Wednesday, 17 October 2012

Catching Them Young With The Hindu

Back in August, my kids told their mother that, a newspaper will be given to them daily in their school. Mahiba did not show much interest.

Later Rayyan told that the principal was listing names of students who will take the newspaper. Rayyan said he told the principal that his mother will decide and inform. The principal knows both Ruwayda and Rayyan well. She said that she will write Rayyan’s name in her list and talk to his mother.

Before the principal called, Mahiba phoned her. The principal informed that The Hindu newspaper would be given to students. The cost will be Rs 150 for a year. The amount can be paid in three instalments. Mahiba did not confirm on the phone.

Even then, the principal assumed that we will be interested and went ahead with the subscription. Because, on Saturday, 1st September Rayyan brought home the first copy of his newspaper.

I looked at it and on the right side was a phrase The Hindu In School. I googled and found that the school edition of The Hindu was launched in April itself across nine cities. Oh my sweet graciousness, how did I miss it?

Reading the coverage about the launch in The Hindu is quite good. The statements made at various launches will warm the cockles of one’s heart. Those statements express how reading the daily will be beneficial.

I asked Rayyan, why he wants to read the paper. To improve my English he said. I can’t think of a better way for my son. This is your need and you have a powerful tool with you, I thought. Needs affect consumer behaviour. That brings marketing strategy into the picture.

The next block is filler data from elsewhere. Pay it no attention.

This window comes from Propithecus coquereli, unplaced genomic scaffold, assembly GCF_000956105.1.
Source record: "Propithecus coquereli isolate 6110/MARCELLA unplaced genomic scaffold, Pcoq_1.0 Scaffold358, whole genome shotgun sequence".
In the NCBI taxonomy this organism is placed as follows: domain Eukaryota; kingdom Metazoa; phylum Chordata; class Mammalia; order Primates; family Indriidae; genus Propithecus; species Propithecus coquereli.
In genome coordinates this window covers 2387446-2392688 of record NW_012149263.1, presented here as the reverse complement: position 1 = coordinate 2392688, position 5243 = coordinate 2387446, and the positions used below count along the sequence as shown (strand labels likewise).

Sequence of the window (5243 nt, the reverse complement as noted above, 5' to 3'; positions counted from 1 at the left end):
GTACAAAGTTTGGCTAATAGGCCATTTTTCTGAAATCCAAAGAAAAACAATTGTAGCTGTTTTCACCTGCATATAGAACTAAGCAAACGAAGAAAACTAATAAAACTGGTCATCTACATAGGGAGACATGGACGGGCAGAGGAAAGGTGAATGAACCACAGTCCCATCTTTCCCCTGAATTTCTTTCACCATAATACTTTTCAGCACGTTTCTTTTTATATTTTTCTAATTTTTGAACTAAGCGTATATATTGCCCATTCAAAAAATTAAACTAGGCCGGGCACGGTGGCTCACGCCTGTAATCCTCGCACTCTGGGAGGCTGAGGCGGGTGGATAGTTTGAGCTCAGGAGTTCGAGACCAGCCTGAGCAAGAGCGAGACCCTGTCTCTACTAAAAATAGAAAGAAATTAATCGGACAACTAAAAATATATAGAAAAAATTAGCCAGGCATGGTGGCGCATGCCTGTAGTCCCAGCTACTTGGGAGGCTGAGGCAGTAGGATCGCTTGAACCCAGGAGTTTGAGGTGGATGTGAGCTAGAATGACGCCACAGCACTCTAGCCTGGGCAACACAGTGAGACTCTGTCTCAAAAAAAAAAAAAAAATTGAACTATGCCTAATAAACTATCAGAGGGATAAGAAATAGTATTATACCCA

So far as marketing ideas go, this took my breath away. Catch them young, a splendid strategy! Rayyan is in fourth class, the younger the better. The brain behind this initiative is Siddharth Varadarajan.

Mr. Varadarajan is the first person outside the founding family of The Hindu to be given the job of the editor. He studied at the London School of Economics and Oxford University and taught economics at New York University. He worked at the Times of India.

Here’s the reportage about what Mr. Varadarajan said at the Chennai launch: “there was a need to tailor-make the newspaper as a pedagogical tool. Referring to the target audience as students at the cusp of adulthood, he said: ‘Before the pressure of board exams bogs them down, we thought children from class VII upward needed a paper that appeals to them.’ The paper would have the same standards and reliability that The Hindu is known for, he added.

Speaking on the competition that newspapers face from other sources of information, Mr. Varadarajan said the challenge here was to cater to the tastes of young readers. ‘The student edition will set a new benchmark for the newspaper reading habit in the country,’ he added.”

Teens and pre-teens form a substantial and attractive market. Not only do they themselves spend a lot of money, at least in the urban areas, but they also influence purchasing decisions in the family. School kids are relatively a homogeneous market segment and the initiatives to expand into this segment will be clear to identify and the results measurable and concrete.

Methinks that the one rupee per copy they charge is not revenue from sales. In fact it is advance revenue from market development itself. The real sales will be when the kids grow up and have their own spending power.

Which brings my perspective on this, since I am already in that spending segment. In the last few years, I have been reading The New Indian Express. True Indians read The Indian Express is my byline for it (in my imagination of course). When I was about Rayyan’s age we didn’t buy a daily newspaper. I cried a lot that we should be buying one. My father agreed and decided that it would be The Hindu.

I grew up reading the Mahavishnu of Mount Road. It was part of my growing, an essential part of my nurture. There are some traditions that are handed over from one generation to another. Starting the newspaper habit with The Hindu was one and I should have done it.

Though I missed that chance, things have come full circle. Fortune had it better, through the school campaign and it has been taken care of on my behalf. I was more than glad to hand the hundred and fifty rupees over to Rayyan.

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